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Using MongoDB $IndexStats to Identify (and Remove) Unused Indexes

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Using MongoDB $IndexStats to Identify (and Remove) Unused Indexes

Unused indexes can wreak havoc on your database. Fortunately, MongoDB has come up with a way to find them so they can be dealt with.

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Note: Available for Dedicated plans on mLab*

Proper indexing is critical to database performance. A single unindexed query is enough to cause significant performance degradation.

It is relatively easy to spot a missing index using mLab’s Slow Query Analyzer, but the tool doesn’t provide an obvious way to identify and remove indexes that aren’t actually being used.

Because unused indexes impact write performance and consume valuable resources, periodic index review and maintenance is recommended. MongoDB 3.2 introduced a new feature to help identify unused indexes:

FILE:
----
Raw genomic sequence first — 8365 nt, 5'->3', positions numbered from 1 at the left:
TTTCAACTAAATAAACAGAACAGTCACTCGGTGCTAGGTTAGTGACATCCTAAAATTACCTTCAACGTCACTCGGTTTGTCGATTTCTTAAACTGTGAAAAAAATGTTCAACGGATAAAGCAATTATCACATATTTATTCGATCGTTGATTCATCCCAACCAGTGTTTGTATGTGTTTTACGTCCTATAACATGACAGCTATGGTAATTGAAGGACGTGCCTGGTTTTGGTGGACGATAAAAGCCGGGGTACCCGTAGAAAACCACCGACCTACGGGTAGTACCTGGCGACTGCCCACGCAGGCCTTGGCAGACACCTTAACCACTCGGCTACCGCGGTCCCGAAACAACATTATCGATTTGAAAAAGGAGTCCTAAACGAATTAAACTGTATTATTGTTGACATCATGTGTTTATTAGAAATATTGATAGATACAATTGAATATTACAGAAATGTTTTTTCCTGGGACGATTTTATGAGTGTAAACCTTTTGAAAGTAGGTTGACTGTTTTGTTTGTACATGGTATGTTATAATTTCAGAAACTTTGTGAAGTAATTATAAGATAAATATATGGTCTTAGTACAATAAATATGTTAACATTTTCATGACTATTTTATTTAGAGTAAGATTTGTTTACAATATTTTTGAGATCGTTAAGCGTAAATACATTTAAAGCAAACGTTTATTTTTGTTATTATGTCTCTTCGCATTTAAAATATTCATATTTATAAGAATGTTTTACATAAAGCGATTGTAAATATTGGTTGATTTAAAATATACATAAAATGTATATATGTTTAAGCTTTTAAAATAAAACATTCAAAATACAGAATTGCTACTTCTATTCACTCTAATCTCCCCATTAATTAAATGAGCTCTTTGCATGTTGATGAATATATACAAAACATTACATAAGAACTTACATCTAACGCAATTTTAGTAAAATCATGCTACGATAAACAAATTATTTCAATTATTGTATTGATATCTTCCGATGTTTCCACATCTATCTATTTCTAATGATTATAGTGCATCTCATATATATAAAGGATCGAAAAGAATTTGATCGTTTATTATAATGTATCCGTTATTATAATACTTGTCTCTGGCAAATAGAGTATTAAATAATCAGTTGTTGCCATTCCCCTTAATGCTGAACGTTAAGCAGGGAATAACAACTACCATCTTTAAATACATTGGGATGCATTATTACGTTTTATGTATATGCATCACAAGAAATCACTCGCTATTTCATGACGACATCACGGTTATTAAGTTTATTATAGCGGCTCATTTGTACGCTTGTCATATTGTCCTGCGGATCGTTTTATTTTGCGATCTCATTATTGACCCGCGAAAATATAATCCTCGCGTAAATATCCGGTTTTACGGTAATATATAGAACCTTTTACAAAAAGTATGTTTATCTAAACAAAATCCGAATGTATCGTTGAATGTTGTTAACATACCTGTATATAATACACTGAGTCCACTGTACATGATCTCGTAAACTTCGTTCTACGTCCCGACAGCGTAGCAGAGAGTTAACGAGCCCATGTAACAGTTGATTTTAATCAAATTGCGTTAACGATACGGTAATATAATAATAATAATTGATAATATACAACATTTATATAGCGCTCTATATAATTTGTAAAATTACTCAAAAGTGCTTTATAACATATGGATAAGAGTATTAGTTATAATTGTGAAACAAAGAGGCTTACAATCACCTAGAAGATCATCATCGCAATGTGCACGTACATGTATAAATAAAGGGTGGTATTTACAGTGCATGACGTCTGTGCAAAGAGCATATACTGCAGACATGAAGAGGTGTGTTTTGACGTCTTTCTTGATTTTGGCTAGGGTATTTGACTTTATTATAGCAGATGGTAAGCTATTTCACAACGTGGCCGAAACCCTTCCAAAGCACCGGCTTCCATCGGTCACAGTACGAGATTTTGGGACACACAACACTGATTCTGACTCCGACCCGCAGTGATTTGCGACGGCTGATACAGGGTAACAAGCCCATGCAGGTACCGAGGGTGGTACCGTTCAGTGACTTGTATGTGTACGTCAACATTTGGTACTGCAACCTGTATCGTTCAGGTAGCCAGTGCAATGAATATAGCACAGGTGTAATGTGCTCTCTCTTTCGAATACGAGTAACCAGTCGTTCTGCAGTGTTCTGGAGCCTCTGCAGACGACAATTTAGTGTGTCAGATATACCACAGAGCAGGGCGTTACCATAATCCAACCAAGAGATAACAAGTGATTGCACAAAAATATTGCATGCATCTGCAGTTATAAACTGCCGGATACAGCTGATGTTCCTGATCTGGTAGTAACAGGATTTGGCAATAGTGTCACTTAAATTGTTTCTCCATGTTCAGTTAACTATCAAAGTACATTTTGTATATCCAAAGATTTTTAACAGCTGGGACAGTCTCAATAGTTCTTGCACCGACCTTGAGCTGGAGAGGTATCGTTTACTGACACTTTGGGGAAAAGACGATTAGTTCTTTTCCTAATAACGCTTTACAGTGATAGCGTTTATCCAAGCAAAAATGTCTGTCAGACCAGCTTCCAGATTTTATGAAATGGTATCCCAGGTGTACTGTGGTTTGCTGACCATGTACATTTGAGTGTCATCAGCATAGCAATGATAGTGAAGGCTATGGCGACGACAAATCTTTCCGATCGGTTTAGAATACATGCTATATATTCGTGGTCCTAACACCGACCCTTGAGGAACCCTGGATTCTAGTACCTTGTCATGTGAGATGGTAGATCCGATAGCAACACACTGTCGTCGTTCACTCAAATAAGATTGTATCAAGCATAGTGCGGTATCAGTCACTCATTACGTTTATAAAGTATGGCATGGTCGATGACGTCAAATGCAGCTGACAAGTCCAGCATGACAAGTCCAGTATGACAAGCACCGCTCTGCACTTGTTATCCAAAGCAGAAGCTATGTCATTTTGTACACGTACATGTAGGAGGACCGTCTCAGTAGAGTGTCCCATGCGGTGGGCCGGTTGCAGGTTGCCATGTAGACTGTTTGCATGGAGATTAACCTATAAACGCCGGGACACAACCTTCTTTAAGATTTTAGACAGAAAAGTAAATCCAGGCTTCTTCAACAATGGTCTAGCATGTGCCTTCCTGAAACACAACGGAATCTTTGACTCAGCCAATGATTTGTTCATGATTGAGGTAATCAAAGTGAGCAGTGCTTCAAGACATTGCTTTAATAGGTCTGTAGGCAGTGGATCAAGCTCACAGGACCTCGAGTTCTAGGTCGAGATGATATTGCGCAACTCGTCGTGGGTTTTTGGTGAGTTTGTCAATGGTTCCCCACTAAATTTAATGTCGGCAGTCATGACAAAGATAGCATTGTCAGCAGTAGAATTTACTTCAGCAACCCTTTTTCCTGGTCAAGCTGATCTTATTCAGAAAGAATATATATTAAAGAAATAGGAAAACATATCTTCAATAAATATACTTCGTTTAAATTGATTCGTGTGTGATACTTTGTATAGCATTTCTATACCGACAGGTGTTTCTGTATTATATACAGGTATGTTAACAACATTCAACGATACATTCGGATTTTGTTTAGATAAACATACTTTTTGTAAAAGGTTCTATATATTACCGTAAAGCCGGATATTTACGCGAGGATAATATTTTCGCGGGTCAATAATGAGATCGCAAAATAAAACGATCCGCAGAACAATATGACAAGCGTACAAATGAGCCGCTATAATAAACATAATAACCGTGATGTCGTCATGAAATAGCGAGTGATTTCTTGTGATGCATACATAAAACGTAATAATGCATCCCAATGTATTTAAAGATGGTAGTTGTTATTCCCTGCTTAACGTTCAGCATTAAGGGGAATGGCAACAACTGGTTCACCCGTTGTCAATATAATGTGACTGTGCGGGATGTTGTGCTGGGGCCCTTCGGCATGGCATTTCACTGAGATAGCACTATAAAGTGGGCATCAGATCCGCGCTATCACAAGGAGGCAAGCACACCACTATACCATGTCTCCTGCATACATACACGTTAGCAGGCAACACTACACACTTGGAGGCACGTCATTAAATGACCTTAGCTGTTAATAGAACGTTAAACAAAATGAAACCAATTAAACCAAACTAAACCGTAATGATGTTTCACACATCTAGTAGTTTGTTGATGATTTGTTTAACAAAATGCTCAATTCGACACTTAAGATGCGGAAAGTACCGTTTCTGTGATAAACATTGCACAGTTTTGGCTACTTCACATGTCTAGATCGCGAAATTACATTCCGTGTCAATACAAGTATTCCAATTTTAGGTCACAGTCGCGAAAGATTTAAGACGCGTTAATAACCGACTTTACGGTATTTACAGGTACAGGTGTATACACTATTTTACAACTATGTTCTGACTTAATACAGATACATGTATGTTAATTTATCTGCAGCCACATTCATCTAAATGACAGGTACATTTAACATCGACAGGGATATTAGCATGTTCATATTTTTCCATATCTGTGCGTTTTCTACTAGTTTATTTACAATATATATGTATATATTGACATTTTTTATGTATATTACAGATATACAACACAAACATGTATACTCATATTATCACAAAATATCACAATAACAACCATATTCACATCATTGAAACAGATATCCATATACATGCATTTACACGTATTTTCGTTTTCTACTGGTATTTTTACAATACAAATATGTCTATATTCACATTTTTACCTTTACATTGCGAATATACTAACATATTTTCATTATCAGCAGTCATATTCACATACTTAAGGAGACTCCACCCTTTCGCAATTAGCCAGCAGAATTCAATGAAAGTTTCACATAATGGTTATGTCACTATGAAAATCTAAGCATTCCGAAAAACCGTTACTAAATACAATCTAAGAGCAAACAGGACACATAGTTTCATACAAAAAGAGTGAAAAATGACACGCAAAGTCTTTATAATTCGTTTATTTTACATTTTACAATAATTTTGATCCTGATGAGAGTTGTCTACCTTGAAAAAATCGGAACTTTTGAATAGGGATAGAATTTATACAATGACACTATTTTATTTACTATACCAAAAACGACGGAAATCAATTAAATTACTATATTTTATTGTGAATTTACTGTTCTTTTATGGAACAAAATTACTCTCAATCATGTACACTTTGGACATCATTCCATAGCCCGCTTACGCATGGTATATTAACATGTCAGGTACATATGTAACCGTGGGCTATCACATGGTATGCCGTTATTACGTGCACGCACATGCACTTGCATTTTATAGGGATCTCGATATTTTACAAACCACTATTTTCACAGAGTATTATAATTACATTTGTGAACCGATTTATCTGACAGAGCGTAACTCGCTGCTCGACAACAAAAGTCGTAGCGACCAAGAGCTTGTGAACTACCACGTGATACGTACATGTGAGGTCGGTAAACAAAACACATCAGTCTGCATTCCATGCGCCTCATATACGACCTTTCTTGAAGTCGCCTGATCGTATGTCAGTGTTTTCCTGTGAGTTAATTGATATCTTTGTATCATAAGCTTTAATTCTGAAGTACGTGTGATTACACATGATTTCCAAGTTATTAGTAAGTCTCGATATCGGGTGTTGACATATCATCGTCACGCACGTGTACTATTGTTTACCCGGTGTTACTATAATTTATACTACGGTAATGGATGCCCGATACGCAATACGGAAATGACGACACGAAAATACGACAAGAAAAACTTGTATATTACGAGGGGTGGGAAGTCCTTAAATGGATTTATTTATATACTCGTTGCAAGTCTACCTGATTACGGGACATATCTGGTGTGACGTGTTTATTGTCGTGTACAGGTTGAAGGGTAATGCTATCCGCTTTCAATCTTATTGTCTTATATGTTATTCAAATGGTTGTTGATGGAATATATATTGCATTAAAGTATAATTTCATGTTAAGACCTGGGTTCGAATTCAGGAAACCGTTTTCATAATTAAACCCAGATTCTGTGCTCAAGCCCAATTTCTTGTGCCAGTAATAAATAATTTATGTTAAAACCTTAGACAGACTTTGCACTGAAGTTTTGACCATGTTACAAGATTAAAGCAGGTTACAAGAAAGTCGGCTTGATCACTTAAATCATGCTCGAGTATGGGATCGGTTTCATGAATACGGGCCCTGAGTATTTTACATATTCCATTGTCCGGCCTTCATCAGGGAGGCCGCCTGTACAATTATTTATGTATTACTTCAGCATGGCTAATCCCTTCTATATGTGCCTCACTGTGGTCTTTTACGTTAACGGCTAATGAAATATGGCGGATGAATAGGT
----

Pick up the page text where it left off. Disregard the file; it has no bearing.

* This feature will also be available on our Sandbox and Shared plans once the fix for SERVER-26734 is available for supported versions.

The $indexStats Operator

The $indexStats aggregation pipeline operator displays a running tally of index usage since the server was last started. The operator reports on the usage for all of the indexes within a specified collection, and (with additional aggregation operators) can be targeted at a particular index. Knowing if and how often indexes are being used allows an administrator to make informed decisions on which indexes are providing benefit.

How to Analyze Index Usage With $indexStats

It’s not necessarily obvious which collections might contain unused indexes. To obtain a comprehensive list of all index usage, you’ll need to run $indexStats on each collection.

Until SERVER-26734 is resolved, you will need to connect with an admin database user to run $indexStats.

Connecting With an Admin Database User

You will need to create an admin database user if you don’t already have one.

To run the $indexStats command, you will need to connect to your database with an admin database user. The following command will use your “admin” database user credentials to authenticate to the “admin” database, then connect to the target database (“myDatabase”):

> mongo ds123456-a0.mlab.com:12345/myDatabase -u <adminUser> -p <adminUserPassword> --authenticationDatabase admin

Running $indexStats on an Entire Collection

Now that you are connected to the target database, the $indexStats command can be run using the MongoDB shell: